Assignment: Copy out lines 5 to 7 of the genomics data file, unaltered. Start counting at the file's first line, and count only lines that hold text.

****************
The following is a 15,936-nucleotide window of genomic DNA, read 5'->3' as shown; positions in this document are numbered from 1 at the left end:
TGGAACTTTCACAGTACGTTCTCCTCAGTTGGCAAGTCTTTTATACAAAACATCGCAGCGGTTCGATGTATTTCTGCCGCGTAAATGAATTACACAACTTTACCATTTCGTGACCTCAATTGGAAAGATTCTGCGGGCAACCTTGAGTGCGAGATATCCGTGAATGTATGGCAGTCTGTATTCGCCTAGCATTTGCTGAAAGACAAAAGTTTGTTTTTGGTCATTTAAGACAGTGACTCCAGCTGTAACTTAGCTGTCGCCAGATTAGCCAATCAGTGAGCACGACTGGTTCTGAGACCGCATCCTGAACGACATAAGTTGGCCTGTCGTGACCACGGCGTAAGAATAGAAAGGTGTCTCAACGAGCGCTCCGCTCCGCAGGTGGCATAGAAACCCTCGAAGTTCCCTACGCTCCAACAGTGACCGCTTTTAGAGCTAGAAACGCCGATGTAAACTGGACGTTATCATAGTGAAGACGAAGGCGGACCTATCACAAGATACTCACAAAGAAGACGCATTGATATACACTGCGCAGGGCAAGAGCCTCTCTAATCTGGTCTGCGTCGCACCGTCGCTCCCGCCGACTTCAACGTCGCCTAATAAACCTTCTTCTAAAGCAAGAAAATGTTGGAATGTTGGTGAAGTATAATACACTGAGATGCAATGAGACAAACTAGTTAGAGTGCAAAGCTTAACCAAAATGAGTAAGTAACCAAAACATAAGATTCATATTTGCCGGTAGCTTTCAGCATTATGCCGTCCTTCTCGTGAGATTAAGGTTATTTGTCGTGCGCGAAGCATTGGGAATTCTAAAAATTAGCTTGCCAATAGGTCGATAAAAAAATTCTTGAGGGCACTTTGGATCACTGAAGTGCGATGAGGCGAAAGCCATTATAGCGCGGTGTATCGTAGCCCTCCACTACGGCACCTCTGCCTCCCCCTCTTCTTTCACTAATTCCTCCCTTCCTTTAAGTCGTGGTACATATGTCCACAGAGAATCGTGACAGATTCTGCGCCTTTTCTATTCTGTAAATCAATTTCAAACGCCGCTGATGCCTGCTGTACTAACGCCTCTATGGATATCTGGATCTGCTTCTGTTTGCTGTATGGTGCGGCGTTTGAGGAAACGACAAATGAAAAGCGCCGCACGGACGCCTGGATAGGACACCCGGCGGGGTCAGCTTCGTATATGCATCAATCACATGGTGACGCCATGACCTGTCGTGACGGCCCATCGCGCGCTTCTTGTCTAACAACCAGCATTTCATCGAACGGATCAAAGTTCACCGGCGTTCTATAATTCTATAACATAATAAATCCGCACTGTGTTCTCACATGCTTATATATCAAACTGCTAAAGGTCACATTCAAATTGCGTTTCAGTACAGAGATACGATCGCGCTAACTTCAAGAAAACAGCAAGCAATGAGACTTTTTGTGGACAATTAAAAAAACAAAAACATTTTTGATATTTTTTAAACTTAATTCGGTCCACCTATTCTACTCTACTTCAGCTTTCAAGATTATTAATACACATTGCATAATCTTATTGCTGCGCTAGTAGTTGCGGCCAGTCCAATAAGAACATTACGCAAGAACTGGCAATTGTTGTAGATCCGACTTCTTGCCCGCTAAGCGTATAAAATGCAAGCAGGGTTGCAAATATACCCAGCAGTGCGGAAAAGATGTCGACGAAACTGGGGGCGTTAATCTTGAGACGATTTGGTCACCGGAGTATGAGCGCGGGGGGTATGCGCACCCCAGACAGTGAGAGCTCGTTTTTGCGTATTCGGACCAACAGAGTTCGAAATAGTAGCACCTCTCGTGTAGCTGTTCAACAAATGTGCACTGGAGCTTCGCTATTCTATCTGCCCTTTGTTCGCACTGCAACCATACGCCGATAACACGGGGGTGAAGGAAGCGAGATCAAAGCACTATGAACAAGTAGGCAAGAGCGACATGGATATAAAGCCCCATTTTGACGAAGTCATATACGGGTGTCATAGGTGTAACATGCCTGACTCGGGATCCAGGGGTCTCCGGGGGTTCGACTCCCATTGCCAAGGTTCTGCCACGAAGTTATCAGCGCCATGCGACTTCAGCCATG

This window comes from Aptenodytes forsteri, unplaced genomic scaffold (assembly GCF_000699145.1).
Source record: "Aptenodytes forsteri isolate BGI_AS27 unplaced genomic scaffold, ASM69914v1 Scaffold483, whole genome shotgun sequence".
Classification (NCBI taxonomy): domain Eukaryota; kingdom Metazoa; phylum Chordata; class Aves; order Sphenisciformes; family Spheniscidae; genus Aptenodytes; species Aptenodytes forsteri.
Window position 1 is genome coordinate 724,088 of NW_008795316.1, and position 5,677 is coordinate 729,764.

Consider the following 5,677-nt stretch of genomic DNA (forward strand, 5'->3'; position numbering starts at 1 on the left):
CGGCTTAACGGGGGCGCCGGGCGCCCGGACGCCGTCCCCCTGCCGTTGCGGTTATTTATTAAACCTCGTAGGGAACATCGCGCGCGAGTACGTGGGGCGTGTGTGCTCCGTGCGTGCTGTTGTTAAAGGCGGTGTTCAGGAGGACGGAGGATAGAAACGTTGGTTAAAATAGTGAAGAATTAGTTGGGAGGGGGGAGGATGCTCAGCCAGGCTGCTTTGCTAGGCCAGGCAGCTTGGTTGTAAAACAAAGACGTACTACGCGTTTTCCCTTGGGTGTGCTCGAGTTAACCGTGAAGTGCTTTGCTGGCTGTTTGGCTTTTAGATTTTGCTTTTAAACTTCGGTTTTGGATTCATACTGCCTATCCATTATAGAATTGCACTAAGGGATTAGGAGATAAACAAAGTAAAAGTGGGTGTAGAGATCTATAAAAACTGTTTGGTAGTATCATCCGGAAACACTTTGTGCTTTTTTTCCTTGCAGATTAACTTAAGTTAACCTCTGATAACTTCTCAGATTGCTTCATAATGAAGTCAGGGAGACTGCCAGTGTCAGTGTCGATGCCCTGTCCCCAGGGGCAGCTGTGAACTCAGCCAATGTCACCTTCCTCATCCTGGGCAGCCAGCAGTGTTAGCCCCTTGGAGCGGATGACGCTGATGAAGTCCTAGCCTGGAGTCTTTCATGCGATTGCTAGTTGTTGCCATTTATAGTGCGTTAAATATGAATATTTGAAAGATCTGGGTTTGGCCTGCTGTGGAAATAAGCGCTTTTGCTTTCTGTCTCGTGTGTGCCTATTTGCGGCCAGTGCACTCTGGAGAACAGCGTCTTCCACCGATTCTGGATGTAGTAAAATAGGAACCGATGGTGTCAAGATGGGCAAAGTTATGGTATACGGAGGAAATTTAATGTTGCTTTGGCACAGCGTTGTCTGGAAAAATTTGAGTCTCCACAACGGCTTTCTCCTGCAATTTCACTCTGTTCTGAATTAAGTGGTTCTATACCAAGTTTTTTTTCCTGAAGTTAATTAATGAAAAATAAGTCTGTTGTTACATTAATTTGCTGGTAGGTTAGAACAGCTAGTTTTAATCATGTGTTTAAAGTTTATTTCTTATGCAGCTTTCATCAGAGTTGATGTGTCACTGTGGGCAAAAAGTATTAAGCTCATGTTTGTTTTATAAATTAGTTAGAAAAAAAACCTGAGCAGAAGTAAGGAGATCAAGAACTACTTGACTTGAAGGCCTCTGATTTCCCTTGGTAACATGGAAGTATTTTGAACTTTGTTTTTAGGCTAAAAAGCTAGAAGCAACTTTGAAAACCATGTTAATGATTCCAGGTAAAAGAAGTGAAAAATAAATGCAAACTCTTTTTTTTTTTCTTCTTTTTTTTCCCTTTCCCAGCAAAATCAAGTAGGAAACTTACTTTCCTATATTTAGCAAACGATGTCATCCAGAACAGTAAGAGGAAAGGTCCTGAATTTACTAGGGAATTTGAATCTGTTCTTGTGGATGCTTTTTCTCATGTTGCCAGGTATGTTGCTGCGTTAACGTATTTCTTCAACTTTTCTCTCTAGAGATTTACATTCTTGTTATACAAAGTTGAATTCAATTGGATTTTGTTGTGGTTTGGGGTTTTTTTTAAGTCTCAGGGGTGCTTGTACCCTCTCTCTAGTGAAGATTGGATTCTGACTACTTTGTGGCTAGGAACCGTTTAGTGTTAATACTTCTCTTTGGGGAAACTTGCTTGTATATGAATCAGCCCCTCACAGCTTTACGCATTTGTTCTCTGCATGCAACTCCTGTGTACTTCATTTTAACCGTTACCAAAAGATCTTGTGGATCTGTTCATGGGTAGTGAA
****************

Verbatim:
Classification (NCBI taxonomy): domain Eukaryota; kingdom Metazoa; phylum Chordata; class Aves; order Sphenisciformes; family Spheniscidae; genus Aptenodytes; species Aptenodytes forsteri.
Window position 1 is genome coordinate 724,088 of NW_008795316.1, and position 5,677 is coordinate 729,764.

Consider the following 5,677-nt stretch of genomic DNA (forward strand, 5'->3'; position numbering starts at 1 on the left):